Now that we’ve established some vocabulary, I can share some further tips. (If you skipped the above, go back, as there’s lots of advice in there, too.)
This list is not scientific nor comprehensive. Rather, it’s everything I can think to share with you right now. Remember that I’m mostly approaching this from a U.S. perspective on full-time employment with a BETT, but many of the tips work in a variety of circumstances.
1. Set a specific goal.
Raises often come with promotions, or happen at the same time, but they aren’t the same thing. Think through which is your most immediate priority to increase your focus and chance of success.
A raise is more money. A promotion can mean new projects and opportunities, demonstrating growth as a practitioner, and potentially being closer to big career milestones like becoming a Principal or Director.
Assuming that either one might be possible, raises are sometimes easier to get than promotions, as a raise can be more about retention (keeping you there) or representing success or progress within your current role, which managers often have more leeway with — especially if you aren’t yet at the top of your pay band. Whether or not a promotion is possible might be more complicated. Sometimes this is pure headcount and budgetary reasons, and sometimes it’s internal politics.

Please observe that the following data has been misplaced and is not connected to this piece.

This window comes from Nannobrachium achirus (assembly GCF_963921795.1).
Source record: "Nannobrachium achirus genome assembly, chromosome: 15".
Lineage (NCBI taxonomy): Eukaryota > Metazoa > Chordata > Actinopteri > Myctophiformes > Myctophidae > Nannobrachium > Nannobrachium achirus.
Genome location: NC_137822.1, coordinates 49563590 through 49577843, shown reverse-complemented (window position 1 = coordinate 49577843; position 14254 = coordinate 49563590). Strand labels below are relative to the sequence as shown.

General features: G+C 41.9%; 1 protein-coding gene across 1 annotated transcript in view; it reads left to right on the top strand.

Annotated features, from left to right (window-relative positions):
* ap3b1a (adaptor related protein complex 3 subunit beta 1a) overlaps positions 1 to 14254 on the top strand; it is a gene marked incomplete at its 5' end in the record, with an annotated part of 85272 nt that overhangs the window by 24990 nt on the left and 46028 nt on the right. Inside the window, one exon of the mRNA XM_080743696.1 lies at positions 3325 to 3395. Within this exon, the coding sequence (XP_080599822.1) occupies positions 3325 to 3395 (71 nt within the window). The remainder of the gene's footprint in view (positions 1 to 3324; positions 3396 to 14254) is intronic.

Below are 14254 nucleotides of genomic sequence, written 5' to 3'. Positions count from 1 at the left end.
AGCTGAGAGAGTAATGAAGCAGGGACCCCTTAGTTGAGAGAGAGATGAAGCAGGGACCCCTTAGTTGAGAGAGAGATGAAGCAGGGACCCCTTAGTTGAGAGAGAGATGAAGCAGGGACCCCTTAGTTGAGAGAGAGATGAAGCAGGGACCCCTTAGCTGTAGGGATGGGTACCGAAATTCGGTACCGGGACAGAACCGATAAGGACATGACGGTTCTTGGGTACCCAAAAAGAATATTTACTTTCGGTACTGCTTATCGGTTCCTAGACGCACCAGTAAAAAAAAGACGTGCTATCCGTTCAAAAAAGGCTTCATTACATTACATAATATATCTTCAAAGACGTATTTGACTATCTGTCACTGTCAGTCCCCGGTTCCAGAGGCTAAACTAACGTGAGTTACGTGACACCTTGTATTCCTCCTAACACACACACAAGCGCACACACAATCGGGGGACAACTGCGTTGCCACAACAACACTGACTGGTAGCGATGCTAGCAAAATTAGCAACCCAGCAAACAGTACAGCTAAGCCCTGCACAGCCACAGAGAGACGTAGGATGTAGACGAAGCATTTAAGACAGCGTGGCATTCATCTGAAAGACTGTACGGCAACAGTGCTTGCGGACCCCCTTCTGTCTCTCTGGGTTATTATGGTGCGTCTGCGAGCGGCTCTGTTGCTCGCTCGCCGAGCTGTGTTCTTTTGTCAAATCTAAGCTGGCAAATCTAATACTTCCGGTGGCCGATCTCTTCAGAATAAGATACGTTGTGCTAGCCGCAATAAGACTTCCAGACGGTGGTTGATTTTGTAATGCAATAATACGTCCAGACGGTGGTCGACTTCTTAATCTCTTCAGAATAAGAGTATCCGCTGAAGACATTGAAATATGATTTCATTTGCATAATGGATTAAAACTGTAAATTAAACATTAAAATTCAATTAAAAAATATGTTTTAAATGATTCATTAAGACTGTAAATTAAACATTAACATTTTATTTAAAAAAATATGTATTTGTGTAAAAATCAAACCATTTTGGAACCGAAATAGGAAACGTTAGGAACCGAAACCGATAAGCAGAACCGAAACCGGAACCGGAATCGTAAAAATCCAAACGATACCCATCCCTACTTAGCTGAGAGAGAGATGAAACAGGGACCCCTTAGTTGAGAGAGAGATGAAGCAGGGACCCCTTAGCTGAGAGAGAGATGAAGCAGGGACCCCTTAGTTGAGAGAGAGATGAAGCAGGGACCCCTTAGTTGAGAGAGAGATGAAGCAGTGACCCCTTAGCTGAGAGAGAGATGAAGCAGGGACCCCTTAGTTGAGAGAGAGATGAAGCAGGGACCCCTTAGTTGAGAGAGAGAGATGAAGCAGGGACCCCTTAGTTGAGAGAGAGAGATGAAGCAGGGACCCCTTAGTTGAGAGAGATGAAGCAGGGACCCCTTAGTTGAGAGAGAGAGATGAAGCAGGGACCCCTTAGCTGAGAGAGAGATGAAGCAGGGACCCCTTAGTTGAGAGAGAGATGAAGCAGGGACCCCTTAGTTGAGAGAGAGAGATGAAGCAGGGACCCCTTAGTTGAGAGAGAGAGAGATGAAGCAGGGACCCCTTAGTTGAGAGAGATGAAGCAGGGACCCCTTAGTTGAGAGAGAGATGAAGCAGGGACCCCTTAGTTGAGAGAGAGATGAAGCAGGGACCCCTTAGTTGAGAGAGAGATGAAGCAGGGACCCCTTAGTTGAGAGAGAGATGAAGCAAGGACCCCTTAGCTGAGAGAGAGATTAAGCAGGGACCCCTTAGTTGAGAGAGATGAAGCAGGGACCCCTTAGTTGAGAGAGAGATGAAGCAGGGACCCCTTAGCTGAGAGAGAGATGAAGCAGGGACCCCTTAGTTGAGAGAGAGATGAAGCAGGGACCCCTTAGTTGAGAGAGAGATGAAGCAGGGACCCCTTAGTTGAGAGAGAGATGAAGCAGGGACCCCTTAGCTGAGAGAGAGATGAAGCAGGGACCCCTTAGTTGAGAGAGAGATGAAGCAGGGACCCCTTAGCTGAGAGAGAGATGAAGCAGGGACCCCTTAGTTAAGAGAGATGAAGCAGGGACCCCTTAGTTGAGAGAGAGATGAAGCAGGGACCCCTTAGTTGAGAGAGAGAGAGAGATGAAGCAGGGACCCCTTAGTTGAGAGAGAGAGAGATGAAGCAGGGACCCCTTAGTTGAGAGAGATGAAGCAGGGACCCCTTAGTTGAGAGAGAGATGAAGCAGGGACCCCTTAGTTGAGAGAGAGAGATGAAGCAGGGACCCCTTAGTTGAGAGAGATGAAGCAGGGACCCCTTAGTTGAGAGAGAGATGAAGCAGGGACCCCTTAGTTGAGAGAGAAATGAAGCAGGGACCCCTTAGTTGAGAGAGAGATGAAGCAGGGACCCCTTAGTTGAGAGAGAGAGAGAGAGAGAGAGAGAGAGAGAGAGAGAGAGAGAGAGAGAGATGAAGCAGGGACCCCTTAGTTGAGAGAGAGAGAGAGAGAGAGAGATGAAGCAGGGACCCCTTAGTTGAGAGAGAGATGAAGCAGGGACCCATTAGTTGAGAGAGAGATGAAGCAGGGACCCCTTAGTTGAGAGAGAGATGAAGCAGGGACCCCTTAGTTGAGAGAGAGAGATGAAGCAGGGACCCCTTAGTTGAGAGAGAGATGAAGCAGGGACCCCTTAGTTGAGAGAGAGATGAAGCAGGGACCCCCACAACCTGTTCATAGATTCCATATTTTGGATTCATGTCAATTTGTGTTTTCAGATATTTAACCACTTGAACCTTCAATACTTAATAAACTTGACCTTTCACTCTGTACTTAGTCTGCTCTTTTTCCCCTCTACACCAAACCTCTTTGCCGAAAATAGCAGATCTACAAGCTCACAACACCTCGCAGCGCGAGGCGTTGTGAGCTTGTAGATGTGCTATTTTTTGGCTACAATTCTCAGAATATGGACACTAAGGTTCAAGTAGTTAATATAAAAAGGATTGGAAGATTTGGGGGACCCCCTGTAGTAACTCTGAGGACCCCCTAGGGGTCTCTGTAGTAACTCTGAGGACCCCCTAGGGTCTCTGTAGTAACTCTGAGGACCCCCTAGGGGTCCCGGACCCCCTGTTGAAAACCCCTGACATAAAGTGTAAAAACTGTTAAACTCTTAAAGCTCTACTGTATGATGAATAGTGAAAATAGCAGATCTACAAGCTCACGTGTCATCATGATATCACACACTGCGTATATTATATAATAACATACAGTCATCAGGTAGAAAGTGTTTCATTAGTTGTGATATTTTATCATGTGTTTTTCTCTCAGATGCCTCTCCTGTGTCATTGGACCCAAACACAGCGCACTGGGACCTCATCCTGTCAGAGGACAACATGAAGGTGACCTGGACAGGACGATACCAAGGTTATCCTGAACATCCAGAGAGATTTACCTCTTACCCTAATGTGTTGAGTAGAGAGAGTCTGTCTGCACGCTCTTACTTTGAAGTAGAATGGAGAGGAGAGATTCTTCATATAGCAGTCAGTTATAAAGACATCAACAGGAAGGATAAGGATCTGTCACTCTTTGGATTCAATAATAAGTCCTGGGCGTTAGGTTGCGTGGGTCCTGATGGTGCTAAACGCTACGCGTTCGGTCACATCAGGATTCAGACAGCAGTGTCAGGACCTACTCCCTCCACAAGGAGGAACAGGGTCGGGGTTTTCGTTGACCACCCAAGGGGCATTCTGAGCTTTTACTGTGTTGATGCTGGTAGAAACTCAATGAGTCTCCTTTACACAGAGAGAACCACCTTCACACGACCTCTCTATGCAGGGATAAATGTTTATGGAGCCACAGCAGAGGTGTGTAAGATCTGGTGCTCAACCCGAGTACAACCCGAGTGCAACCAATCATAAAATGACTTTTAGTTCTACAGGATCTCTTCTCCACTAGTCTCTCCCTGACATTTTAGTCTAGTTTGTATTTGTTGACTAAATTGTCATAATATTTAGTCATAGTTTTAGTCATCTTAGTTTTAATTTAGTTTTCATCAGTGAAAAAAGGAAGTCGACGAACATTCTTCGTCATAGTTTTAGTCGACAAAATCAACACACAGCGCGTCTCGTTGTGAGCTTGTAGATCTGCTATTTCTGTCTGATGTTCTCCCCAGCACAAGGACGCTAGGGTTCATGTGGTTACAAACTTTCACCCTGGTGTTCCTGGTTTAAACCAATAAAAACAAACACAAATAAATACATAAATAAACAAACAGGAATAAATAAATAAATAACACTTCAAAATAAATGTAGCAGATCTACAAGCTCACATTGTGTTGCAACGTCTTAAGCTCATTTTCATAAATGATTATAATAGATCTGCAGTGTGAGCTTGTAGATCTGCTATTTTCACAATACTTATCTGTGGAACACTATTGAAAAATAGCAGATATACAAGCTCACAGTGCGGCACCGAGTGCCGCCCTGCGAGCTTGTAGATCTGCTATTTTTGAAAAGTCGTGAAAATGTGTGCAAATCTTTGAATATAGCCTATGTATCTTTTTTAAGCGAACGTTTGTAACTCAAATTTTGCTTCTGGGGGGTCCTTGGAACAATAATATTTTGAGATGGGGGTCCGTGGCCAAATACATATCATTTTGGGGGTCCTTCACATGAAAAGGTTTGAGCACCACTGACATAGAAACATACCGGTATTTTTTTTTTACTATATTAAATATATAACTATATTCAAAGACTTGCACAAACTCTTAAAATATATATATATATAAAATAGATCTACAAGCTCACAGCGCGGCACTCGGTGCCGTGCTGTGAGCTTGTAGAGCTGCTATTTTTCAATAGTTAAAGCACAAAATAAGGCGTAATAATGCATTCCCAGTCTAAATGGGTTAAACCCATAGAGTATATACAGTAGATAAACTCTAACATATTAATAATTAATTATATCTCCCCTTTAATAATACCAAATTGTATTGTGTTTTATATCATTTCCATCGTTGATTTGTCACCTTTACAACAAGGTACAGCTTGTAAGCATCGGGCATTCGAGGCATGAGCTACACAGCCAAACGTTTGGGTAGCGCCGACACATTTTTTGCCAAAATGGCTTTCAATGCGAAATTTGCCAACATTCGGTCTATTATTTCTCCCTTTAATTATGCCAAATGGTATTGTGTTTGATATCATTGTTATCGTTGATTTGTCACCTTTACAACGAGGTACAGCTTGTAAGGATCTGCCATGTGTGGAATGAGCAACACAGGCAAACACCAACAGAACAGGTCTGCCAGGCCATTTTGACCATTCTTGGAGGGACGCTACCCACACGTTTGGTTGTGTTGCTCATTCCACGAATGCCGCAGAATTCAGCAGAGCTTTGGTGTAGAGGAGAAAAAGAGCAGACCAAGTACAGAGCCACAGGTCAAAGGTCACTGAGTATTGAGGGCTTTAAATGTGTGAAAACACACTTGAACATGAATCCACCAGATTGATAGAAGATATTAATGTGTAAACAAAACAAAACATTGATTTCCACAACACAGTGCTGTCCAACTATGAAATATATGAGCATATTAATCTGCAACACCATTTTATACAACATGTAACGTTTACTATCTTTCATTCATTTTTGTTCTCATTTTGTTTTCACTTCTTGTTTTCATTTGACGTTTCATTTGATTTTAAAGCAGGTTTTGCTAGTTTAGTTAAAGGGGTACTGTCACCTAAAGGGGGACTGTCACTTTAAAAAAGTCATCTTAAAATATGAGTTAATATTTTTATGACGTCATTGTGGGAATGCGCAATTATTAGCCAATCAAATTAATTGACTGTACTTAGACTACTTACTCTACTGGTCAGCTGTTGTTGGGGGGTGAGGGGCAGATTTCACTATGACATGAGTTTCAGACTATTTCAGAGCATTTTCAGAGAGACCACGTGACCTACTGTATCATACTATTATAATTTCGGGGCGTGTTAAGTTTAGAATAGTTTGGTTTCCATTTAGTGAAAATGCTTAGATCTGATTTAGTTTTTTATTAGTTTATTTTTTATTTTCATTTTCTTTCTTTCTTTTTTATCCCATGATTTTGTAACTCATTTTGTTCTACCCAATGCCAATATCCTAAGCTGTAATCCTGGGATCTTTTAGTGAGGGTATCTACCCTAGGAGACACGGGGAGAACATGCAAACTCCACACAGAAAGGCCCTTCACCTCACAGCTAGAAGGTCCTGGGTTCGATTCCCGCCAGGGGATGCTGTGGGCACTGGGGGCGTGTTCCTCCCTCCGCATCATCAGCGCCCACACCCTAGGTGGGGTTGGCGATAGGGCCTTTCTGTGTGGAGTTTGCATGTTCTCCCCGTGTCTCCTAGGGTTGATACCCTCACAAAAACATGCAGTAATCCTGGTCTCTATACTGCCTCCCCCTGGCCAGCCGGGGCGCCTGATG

2. Start the process before you think you’re ready.
A raise is a promise of more future money in exchange for more future work. You could get laid off in six weeks, or become injured and unable to work, or finally get a call back from that reality show — and then none of that future money will ever be yours! Getting a raise or promotion can involve research, multiple conversations, organizing case studies, or even completing specific projects or learning goals. Start now!
3. Start with your peers…
if you don’t feel comfortable starting with your manager. You could have some informal interviews with more-senior folks in the same role, or learn from peers on other teams (such as designers, developers, technical content folks) if you don’t have a strong network of folks on the same ladder as you.
4. …or start with your manager…
if you have a good relationship and feel comfortable discussing these kinds of things with them. If you have a regular 1:1, you could ask if you can add “Career growth” or something similar to the agenda. In a high-maturity BETT, compensation increases and career growth might be part of a very formal process including performance reviews and similar — a casual conversation to learn about these things before they’re popping up on your calendar can go a long way in your preparation.
5. A good manager is on your side.